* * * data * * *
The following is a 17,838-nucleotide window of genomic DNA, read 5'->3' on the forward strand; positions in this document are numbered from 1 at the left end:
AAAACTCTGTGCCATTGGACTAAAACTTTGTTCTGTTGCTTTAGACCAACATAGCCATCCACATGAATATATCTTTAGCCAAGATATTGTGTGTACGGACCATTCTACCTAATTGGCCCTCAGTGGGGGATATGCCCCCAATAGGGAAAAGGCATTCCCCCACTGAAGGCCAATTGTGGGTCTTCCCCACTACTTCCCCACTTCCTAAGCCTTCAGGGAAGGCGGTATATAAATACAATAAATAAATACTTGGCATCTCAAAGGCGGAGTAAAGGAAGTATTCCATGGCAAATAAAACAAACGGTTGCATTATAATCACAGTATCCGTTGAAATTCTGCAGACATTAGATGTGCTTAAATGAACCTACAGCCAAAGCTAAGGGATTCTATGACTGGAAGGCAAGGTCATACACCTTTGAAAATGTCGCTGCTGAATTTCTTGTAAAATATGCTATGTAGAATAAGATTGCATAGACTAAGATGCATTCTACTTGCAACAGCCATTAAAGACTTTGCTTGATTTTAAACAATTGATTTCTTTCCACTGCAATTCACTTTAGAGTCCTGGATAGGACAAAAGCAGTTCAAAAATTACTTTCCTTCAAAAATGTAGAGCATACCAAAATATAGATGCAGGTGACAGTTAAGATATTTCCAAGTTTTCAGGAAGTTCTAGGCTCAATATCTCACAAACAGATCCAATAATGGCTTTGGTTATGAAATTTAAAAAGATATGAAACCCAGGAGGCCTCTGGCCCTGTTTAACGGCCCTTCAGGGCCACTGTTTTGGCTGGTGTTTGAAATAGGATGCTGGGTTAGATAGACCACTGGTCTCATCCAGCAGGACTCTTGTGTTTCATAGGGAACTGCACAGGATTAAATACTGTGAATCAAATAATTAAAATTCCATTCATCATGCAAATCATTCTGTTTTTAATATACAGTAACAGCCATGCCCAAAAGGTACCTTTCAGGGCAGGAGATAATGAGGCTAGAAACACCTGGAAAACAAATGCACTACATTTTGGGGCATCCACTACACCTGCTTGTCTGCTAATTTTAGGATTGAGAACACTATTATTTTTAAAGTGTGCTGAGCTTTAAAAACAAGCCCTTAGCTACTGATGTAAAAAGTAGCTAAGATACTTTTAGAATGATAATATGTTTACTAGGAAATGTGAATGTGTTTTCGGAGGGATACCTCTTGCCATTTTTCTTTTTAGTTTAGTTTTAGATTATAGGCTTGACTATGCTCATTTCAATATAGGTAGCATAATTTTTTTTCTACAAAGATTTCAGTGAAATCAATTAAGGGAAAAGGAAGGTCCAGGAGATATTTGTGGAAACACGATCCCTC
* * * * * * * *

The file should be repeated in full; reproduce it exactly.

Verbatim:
The following is a 17,838-nucleotide window of genomic DNA, read 5'->3' on the forward strand; positions in this document are numbered from 1 at the left end:
AAAACTCTGTGCCATTGGACTAAAACTTTGTTCTGTTGCTTTAGACCAACATAGCCATCCACATGAATATATCTTTAGCCAAGATATTGTGTGTACGGACCATTCTACCTAATTGGCCCTCAGTGGGGGATATGCCCCCAATAGGGAAAAGGCATTCCCCCACTGAAGGCCAATTGTGGGTCTTCCCCACTACTTCCCCACTTCCTAAGCCTTCAGGGAAGGCGGTATATAAATACAATAAATAAATACTTGGCATCTCAAAGGCGGAGTAAAGGAAGTATTCCATGGCAAATAAAACAAACGGTTGCATTATAATCACAGTATCCGTTGAAATTCTGCAGACATTAGATGTGCTTAAATGAACCTACAGCCAAAGCTAAGGGATTCTATGACTGGAAGGCAAGGTCATACACCTTTGAAAATGTCGCTGCTGAATTTCTTGTAAAATATGCTATGTAGAATAAGATTGCATAGACTAAGATGCATTCTACTTGCAACAGCCATTAAAGACTTTGCTTGATTTTAAACAATTGATTTCTTTCCACTGCAATTCACTTTAGAGTCCTGGATAGGACAAAAGCAGTTCAAAAATTACTTTCCTTCAAAAATGTAGAGCATACCAAAATATAGATGCAGGTGACAGTTAAGATATTTCCAAGTTTTCAGGAAGTTCTAGGCTCAATATCTCACAAACAGATCCAATAATGGCTTTGGTTATGAAATTTAAAAAGATATGAAACCCAGGAGGCCTCTGGCCCTGTTTAACGGCCCTTCAGGGCCACTGTTTTGGCTGGTGTTTGAAATAGGATGCTGGGTTAGATAGACCACTGGTCTCATCCAGCAGGACTCTTGTGTTTCATAGGGAACTGCACAGGATTAAATACTGTGAATCAAATAATTAAAATTCCATTCATCATGCAAATCATTCTGTTTTTAATATACAGTAACAGCCATGCCCAAAAGGTACCTTTCAGGGCAGGAGATAATGAGGCTAGAAACACCTGGAAAACAAATGCACTACATTTTGGGGCATCCACTACACCTGCTTGTCTGCTAATTTTAGGATTGAGAACACTATTATTTTTAAAGTGTGCTGAGCTTTAAAAACAAGCCCTTAGCTACTGATGTAAAAAGTAGCTAAGATACTTTTAGAATGATAATATGTTTACTAGGAAATGTGAATGTGTTTTCGGAGGGATACCTCTTGCCATTTTTCTTTTTAGTTTAGTTTTAGATTATAGGCTTGACTATGCTCATTTCAATATAGGTAGCATAATTTTTTTTCTACAAAGATTTCAGTGAAATCAATTAAGGGAAAAGGAAGGTCCAGGAGATATTTGTGGAAACACGATCCCTC